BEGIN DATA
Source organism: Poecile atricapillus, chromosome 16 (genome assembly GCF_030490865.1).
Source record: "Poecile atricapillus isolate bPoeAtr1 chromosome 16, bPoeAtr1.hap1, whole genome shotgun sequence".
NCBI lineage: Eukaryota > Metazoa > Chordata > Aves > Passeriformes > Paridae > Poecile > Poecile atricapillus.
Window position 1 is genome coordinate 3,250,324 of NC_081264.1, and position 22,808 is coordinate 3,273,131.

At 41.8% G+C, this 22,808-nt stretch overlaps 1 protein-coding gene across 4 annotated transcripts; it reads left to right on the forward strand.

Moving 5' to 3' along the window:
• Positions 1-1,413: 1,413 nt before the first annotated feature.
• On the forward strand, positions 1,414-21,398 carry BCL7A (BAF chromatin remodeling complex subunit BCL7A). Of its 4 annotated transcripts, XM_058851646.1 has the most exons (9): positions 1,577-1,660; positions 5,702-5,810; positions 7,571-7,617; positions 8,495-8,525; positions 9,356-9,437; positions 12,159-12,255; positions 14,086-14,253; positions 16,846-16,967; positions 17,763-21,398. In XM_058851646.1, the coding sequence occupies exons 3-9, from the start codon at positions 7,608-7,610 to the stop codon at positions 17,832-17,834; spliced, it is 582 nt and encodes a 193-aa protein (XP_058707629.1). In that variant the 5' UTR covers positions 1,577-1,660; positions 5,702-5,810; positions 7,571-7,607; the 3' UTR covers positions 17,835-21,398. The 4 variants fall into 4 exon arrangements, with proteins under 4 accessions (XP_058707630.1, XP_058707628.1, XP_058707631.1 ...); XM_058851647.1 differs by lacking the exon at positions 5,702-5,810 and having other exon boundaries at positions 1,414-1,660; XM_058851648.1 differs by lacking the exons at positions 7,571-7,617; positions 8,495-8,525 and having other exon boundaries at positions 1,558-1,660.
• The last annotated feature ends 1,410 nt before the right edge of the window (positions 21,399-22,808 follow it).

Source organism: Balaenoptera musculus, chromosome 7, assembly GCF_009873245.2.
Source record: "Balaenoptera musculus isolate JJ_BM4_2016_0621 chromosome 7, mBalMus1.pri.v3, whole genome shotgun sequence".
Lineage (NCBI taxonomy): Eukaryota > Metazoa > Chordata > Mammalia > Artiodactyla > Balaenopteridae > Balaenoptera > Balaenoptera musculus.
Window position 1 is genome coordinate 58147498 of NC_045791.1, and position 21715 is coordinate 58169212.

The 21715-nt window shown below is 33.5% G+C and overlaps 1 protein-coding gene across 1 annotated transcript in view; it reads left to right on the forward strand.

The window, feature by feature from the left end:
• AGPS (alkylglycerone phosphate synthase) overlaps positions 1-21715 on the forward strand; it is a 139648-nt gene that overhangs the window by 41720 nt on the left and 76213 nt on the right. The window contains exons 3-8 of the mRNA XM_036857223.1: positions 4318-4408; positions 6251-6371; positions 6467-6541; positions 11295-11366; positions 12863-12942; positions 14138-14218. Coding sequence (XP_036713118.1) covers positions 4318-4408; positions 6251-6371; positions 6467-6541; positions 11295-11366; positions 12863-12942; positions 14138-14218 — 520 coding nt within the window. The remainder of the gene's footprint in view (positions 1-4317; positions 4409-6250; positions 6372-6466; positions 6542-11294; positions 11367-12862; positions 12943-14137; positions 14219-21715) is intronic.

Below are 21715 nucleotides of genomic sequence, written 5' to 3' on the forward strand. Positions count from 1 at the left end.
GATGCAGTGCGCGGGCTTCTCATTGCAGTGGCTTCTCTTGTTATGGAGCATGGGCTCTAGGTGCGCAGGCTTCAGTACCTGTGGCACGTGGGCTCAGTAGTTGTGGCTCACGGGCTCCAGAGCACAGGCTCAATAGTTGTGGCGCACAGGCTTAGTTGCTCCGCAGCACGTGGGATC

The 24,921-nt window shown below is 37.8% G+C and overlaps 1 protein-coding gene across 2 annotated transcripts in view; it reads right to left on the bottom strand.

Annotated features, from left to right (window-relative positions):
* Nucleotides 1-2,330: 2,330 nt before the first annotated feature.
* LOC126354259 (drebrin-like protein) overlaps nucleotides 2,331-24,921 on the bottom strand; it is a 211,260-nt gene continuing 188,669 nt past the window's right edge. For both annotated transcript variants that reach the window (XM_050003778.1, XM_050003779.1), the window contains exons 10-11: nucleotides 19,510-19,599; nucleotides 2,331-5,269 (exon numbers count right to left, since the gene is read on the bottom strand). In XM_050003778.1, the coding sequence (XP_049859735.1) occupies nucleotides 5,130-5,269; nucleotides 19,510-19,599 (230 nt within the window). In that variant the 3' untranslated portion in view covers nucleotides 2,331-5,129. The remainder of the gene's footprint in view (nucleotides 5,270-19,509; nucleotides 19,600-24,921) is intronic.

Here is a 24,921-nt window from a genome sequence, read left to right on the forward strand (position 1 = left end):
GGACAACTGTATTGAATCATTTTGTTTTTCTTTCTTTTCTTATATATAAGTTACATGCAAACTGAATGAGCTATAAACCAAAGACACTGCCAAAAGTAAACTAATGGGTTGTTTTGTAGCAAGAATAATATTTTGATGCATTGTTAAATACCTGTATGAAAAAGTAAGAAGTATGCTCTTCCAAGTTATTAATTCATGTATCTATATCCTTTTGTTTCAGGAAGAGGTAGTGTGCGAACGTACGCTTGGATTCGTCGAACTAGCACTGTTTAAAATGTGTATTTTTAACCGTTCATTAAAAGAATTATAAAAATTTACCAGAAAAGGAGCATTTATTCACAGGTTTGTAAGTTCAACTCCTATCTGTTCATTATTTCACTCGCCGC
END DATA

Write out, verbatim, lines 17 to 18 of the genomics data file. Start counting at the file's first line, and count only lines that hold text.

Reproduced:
Below are 21715 nucleotides of genomic sequence, written 5' to 3' on the forward strand. Positions count from 1 at the left end.
GATGCAGTGCGCGGGCTTCTCATTGCAGTGGCTTCTCTTGTTATGGAGCATGGGCTCTAGGTGCGCAGGCTTCAGTACCTGTGGCACGTGGGCTCAGTAGTTGTGGCTCACGGGCTCCAGAGCACAGGCTCAATAGTTGTGGCGCACAGGCTTAGTTGCTCCGCAGCACGTGGGATC